Reserve for Unfunded Commitments. The Company also maintains a reserve for unfunded credit commitments to provide for the risk of loss inherent in these arrangements. The reserve is determined using a methodology similar to the analysis of the allowance for loan losses, taking into consideration probabilities of future funding requirements. The reserve for unfunded commitments is included in other liabilities and was $213,000 and $0 at December 31, 2012 and 2011, respectively.

Evaluation of the Investment Portfolio for Other-Than-Temporary Impairment. The evaluation of the investment portfolio for other-than-temporary impairment is also a critical accounting estimate. On a quarterly basis, we review securities with a decline in fair value below the amortized cost of the investment to determine whether the decline in fair value is temporary or other-than-temporary. Declines in the fair value of marketable equity securities below their cost that are deemed to be other-than-temporary based on the severity and duration of the impairment are reflected in earnings as realized losses. In estimating other-than-temporary impairment losses for held to maturity and available for sale debt securities, impairment is required to be recognized if (1) we intend to sell the security; (2) it is "more likely than not" that we will be required to sell the security before recovery of its amortized cost basis; or (3) the present value of expected cash flows is not sufficient to recover the entire amortized cost basis. For all impaired held to maturity and available for sale securities that we intend to sell, or more likely than not will be required to sell, the full amount of the other-than-temporary impairment is recognized through earnings. For all other impaired held to maturity or available for sale securities, credit-related other-than-temporary impairment is recognized through earnings, while non-credit related other-than-temporary impairment is recognized in other comprehensive income, net of applicable taxes.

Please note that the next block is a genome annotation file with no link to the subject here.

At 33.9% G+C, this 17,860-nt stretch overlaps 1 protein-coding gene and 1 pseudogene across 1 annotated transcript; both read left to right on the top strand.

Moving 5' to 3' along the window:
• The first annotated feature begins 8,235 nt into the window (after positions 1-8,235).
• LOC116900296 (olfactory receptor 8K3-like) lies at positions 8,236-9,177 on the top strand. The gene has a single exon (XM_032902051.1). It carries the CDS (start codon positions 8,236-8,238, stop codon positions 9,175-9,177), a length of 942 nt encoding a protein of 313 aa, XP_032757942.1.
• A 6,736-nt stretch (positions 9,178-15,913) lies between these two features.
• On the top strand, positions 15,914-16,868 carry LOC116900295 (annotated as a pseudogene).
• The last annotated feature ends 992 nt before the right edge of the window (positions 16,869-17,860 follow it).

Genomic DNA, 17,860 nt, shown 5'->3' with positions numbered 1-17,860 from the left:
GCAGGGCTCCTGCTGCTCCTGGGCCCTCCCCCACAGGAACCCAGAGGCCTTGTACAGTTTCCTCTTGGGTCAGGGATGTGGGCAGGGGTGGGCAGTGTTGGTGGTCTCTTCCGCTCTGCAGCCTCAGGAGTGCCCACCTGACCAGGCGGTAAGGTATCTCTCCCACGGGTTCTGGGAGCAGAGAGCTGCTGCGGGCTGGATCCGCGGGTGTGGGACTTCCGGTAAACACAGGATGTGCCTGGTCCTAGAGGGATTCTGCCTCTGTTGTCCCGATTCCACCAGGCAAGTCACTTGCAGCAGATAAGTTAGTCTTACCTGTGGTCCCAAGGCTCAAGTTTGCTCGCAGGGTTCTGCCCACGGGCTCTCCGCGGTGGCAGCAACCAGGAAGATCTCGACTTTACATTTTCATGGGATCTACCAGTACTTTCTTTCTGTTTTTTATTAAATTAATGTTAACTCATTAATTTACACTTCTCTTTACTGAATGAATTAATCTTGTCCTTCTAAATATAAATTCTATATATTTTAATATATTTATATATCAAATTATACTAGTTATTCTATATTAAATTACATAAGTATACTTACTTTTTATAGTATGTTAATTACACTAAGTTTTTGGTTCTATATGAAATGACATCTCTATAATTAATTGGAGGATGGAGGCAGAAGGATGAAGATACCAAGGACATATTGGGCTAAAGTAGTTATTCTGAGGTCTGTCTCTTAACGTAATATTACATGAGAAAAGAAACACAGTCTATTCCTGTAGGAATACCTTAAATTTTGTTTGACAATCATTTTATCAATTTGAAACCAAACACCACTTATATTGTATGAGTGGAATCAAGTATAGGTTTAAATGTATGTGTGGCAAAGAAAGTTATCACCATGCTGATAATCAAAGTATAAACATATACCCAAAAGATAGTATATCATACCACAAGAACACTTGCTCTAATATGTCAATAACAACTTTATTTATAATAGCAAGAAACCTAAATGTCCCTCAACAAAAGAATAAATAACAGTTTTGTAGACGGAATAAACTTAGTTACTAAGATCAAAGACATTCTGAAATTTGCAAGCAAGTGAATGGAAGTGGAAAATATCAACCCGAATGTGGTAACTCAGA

Income Taxes. The Company uses the asset and liability method of accounting for income taxes in which deferred tax assets and liabilities are established for the temporary differences between the financial reporting basis and the tax basis of the Company's asset and liabilities. The realization of the net deferred tax asset generally depends upon future levels of taxable income and the existence of prior years' taxable income, to which "carry back" refund claims could be made. A valuation allowance is maintained for deferred tax assets that

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management estimates are more likely than not to be unrealizable based on available evidence at the time the estimate is made. Significant management judgment is required in determining income tax expense and deferred tax assets and liabilities. In determining the valuation allowance, the Company uses historical and forecasted future operating results, based upon approved business plans, including a review of the eligible carryforward periods, tax planning opportunities and other relevant considerations. These underlying assumptions can change from period to period. For example, tax law changes or variances in future projected operating performance could result in a change in the valuation allowance. Should actual factors and conditions differ materially from those considered by management, the actual realization of the net deferred tax asset could differ materially from the amounts recorded in the financial statements. If the Company is not able to realize all or part of our net deferred tax asset in the future, an adjustment to the deferred tax asset valuation allowance would be charged to income tax expense in the period such determination was made.